Ridley on 24 June 1550; during reign of Mary [I], in exile
       in Strasbourg (where Commentarii rerum in ecclesia 
       gestarum was printed, 1554), Frankfurt (autumn 1554-Aug/
       Sept 1555), Basel (by 22 September 1555-1559), at the 
       centre of networks of Protestant scholarship; works 
       included Christus triumphans, an allegorical drama in 
       Latin verse of the history of the church (1556); a major 
       preoccupation: the history of the church as an ongoing 
       fulfilment of prophecies contained in Revelation; first 
       martyrology (1554); second Latin martyrology, Rerum in 
       ecclesia gestarum ... commentarii (1559); returned to 
       England October 1559; staying at the duke of Norfolk's 
       mansion in Aldgate, London (when Norfolk was executed 2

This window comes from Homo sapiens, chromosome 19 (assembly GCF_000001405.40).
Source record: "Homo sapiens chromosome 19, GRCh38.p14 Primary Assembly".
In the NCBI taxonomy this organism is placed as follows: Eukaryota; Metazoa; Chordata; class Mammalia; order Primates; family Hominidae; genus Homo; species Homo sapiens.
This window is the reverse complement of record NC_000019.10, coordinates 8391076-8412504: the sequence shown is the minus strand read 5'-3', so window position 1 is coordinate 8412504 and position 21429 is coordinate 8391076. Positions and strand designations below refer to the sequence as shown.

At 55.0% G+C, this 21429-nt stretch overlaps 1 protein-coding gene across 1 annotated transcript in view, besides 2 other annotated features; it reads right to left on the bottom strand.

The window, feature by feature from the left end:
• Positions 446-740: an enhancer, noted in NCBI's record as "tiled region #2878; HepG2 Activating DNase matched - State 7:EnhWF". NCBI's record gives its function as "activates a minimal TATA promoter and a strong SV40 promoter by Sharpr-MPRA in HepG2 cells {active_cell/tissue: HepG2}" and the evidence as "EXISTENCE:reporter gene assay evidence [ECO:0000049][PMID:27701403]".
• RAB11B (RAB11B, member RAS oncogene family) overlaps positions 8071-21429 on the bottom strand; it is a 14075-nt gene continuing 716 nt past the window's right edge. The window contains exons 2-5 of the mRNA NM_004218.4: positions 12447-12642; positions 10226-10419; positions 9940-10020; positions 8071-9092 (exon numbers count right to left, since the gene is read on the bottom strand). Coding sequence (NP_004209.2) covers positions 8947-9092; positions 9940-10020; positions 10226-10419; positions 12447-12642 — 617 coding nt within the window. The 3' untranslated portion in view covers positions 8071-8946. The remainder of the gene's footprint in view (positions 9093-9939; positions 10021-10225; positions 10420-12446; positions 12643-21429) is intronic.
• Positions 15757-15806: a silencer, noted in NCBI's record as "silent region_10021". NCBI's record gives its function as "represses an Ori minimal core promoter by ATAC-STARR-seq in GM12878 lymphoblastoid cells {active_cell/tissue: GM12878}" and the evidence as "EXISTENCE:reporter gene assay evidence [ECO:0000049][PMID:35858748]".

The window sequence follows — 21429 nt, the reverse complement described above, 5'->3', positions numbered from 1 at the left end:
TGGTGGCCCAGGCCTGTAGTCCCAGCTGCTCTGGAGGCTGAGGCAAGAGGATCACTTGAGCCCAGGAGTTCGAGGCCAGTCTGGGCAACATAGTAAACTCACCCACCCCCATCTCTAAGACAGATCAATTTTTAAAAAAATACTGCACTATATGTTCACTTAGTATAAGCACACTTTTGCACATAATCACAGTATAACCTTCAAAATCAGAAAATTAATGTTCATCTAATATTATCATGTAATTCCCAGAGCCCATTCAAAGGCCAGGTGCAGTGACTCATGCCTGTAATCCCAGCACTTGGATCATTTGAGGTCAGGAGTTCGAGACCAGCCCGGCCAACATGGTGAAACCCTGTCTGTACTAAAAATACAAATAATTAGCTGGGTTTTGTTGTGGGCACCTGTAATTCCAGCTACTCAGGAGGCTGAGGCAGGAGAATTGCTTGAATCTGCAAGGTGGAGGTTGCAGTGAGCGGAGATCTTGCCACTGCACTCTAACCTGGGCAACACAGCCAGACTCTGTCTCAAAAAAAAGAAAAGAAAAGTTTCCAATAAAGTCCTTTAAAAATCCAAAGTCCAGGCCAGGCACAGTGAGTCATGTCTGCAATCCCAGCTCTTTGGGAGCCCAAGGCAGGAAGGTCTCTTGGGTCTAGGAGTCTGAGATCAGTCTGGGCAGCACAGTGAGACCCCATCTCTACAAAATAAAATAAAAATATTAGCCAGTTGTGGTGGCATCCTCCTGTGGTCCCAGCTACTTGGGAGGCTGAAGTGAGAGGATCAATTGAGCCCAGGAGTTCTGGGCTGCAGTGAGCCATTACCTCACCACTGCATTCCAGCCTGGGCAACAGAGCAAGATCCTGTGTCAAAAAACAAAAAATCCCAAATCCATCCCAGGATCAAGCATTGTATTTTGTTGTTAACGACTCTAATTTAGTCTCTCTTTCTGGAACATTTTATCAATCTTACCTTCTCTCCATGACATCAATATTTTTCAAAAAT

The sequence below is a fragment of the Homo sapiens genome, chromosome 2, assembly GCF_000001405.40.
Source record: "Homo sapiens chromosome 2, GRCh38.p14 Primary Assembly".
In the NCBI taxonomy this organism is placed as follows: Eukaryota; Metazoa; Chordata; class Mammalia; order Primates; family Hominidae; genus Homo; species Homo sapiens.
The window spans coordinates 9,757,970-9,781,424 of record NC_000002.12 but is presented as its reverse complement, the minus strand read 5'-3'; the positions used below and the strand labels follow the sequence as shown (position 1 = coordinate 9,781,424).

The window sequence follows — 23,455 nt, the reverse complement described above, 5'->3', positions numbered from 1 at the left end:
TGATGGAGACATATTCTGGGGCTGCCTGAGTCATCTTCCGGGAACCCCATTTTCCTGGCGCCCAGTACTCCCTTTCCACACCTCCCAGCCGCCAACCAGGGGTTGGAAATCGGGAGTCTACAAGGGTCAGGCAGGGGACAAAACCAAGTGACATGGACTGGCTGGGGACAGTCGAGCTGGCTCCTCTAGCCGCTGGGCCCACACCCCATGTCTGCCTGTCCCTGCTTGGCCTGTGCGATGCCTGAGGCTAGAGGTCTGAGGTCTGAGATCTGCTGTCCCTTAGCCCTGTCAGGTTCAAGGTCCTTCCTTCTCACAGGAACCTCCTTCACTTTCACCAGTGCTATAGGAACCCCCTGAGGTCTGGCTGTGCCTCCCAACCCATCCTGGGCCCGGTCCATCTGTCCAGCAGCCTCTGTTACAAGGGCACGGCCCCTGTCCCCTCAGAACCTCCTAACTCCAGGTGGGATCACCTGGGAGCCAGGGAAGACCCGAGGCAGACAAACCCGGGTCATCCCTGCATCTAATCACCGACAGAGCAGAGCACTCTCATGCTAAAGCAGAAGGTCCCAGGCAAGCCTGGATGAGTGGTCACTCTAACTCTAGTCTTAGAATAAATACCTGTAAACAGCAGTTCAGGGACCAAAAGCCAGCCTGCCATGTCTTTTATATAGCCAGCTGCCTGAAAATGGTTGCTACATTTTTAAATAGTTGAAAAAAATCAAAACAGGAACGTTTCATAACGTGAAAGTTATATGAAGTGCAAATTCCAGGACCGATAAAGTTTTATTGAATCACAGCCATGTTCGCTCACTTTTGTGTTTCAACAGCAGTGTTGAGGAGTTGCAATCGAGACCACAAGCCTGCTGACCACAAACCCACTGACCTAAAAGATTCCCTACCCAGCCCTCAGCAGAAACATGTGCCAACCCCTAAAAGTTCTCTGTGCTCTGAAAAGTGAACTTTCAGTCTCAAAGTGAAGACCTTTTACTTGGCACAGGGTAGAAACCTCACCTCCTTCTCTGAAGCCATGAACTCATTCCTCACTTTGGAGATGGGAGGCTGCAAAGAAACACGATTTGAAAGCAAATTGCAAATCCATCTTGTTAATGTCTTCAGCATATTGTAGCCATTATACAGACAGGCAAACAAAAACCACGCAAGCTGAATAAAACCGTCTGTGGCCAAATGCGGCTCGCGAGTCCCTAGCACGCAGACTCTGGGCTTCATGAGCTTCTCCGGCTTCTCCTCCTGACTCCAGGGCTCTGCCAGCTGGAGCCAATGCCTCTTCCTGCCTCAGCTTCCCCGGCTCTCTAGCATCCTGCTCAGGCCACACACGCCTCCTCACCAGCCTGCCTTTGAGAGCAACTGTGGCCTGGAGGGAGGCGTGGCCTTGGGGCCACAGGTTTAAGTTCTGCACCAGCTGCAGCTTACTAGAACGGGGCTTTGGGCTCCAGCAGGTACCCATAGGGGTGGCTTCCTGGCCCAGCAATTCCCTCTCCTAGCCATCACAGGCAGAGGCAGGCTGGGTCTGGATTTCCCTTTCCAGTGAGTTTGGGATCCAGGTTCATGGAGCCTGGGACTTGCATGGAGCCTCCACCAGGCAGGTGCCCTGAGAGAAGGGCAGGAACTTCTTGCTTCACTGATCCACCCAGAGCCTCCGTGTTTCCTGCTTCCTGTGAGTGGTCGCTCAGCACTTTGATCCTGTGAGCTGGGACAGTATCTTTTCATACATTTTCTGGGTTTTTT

June 1572, Foxe was with him on the scaffold); on 25 
       January 1560, was ordained priest; Acts and monuments, 
       immediately and universally referred to as Foxe's "Book of
       martyrs" (first edition 1563): the bulk of the work covers
       church history from Wyclif until the accession of 
       Elizabeth, but an introductory section provides an 
       overview of church history, particularly papal history, 
       from the year 1000; Acts and monuments made Foxe England's
       first literary celebrity; Foxe's partner in a number of 
       projects after John Bale's death was Henry Bull; preached 
       Sermon of Christ crucified on Good Friday 1570 (6 editions